I often wondered what type of jobs she held before and if this style was seen throughout her life. As we found common ground in our Judaism, our friendship grew to the point that I no longer found her behaviors outrageous. It was just her. It was wacky Linda. We all grew to love her. Somehow, she broke through. I would tell her how much I thought she was awful before I got to know this tortured soul. We laughed at that. I learned that she had a sister that passed away at 16 years old from complications associated with the flu. This was in 1955 when Linda was 12. It destroyed her family dynamic. Her parents refused to speak of her sister or her death, ever again. Linda lived in a household of silence and pain. Linda was 65 years old when I met her, but she looked much younger. Petit in stature with a round bottom. Her face was unlined and youthful. I was shocked to learn her age.
Her family moved away from the suburban home that she grew up in after her sister’s death as she cited too many memories in that house. They moved to New York City to a luxury apartment building where she would eventually go on to raise her own family as a single mom, within the same building. Her parents remained there till their deaths. She had a son and a daughter. Linda grew up befriending New York City socialites and at one time held that label for herself but there was to be a major loss of finances, reducing her status and forcing her to re-enter the workforce at the age of 65. She was offered the job at this establishment as one of her oldest and dearest friends was on the board of trustees and was held in prominence within the New York Community.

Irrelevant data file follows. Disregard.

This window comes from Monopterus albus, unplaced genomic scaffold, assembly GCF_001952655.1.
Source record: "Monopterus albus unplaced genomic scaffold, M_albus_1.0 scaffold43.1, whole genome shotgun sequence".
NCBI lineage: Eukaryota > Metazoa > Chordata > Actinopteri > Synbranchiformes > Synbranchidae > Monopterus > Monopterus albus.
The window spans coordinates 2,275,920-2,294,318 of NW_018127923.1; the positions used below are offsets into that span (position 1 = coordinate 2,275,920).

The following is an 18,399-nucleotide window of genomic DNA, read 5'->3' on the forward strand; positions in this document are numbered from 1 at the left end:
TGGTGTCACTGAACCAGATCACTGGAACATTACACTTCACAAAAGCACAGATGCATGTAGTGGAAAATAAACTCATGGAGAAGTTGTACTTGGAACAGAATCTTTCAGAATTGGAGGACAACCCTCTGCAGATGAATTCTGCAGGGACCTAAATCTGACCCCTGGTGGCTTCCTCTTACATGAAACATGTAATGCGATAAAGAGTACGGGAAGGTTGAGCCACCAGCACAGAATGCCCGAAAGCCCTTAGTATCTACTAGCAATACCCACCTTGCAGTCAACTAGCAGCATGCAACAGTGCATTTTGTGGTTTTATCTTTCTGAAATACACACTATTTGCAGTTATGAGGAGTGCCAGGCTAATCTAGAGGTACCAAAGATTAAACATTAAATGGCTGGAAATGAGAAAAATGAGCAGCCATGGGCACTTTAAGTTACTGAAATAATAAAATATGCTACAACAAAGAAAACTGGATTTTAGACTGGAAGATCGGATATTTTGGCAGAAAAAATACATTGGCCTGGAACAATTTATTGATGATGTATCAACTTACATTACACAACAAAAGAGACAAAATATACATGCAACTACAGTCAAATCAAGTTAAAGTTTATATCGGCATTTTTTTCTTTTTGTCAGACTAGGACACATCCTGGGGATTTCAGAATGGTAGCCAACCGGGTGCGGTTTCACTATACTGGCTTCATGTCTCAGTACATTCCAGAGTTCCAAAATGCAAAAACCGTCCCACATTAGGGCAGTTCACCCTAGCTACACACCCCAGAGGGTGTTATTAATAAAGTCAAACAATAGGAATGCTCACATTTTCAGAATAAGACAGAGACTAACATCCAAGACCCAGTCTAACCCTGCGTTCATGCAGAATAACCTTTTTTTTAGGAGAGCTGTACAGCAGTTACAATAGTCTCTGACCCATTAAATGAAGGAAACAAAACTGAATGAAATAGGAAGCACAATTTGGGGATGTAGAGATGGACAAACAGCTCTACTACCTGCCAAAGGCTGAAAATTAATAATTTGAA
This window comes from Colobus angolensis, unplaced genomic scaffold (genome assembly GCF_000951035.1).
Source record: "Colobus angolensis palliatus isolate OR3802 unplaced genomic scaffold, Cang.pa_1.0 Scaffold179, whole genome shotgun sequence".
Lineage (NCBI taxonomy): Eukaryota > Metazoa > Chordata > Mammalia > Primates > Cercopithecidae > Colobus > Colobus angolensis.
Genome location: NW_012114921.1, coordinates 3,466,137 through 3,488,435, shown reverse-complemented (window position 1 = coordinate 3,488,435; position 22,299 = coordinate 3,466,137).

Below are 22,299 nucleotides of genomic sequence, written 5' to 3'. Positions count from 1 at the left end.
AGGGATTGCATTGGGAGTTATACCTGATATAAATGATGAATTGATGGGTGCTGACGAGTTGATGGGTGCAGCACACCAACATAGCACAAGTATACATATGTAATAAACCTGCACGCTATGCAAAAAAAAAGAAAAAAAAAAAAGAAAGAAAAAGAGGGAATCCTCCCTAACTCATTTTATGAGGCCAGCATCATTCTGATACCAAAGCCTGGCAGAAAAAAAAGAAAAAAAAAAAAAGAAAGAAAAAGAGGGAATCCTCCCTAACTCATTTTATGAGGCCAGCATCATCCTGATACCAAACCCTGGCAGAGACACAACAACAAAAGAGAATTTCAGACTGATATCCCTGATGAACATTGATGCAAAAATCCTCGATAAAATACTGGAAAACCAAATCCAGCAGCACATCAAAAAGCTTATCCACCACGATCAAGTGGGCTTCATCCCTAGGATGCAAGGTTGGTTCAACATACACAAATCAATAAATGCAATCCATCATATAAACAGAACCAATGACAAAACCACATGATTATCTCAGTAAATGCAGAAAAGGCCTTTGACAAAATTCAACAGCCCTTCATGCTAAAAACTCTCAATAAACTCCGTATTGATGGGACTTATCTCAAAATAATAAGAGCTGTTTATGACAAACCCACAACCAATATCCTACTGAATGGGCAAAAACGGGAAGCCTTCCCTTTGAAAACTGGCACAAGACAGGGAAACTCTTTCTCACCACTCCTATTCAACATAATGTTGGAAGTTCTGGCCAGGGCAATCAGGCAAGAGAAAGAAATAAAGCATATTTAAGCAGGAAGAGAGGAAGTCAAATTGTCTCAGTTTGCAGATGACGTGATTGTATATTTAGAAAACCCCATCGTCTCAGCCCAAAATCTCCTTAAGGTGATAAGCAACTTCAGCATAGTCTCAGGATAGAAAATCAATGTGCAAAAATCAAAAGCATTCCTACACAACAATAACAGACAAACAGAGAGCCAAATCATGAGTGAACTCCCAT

She held a part-time retail job at a clothing boutique on Madison Avenue shortly before coming to work at the luxury store. There she would close the shop at night alone. One evening an intruder entered as she was closing and forced her to the back room. She was sexually assaulted by this intruder but was able to break free which probably saved her life.
Learning of her background and frailties started to make sense why she was so extroverted. She was a joyous person on the outside but the pain that she held within was unbearable. She hid her life details using a mask of outrageous behavior to cover the disquiet within her. Eventually she was forced to move out of her NYC apartment as the rent was abominable. Searching for a suitable place to live and needing a roommate to share expenses, she engaged her ex-husband with whom she had no contact with for over 30 years to become her roommate. He too, was under water financially and welcomed the opportunity. They had a contentious marriage and were happily divorced from one another, but serious times calls for serious concessions.
It was not long after she moved into an apartment with her ex-husband citing, it's only platonic, that she was diagnosed with Stage 4 pancreatic cancer. Her ex-husband took care of her till her death at 75 years old. He became a godsend as he bathed her and fed her and cared for her as if they were never apart. She was estranged from her daughter, and they never said goodbye to each other even though her daughter was aware of her prognosis.